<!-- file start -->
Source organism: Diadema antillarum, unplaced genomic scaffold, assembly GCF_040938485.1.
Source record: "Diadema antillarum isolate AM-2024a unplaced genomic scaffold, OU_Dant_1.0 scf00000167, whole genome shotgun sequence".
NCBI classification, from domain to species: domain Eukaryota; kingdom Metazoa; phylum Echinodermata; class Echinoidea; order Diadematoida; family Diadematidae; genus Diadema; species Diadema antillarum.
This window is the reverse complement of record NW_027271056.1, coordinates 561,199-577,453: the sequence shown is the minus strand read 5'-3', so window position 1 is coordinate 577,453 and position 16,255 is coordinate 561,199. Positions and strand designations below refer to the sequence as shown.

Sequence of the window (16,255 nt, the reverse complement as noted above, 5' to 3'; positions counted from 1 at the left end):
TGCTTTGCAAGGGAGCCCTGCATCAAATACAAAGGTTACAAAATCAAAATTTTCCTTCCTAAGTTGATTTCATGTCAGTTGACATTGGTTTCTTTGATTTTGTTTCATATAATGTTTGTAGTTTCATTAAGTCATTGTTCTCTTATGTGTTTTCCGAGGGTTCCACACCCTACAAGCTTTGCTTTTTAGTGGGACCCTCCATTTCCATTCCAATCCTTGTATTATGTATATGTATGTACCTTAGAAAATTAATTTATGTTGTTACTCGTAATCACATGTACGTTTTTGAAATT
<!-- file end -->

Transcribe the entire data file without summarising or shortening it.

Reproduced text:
Source organism: Diadema antillarum, unplaced genomic scaffold, assembly GCF_040938485.1.
Source record: "Diadema antillarum isolate AM-2024a unplaced genomic scaffold, OU_Dant_1.0 scf00000167, whole genome shotgun sequence".
NCBI classification, from domain to species: domain Eukaryota; kingdom Metazoa; phylum Echinodermata; class Echinoidea; order Diadematoida; family Diadematidae; genus Diadema; species Diadema antillarum.
This window is the reverse complement of record NW_027271056.1, coordinates 561,199-577,453: the sequence shown is the minus strand read 5'-3', so window position 1 is coordinate 577,453 and position 16,255 is coordinate 561,199. Positions and strand designations below refer to the sequence as shown.

Sequence of the window (16,255 nt, the reverse complement as noted above, 5' to 3'; positions counted from 1 at the left end):
TGCTTTGCAAGGGAGCCCTGCATCAAATACAAAGGTTACAAAATCAAAATTTTCCTTCCTAAGTTGATTTCATGTCAGTTGACATTGGTTTCTTTGATTTTGTTTCATATAATGTTTGTAGTTTCATTAAGTCATTGTTCTCTTATGTGTTTTCCGAGGGTTCCACACCCTACAAGCTTTGCTTTTTAGTGGGACCCTCCATTTCCATTCCAATCCTTGTATTATGTATATGTATGTACCTTAGAAAATTAATTTATGTTGTTACTCGTAATCACATGTACGTTTTTGAAATT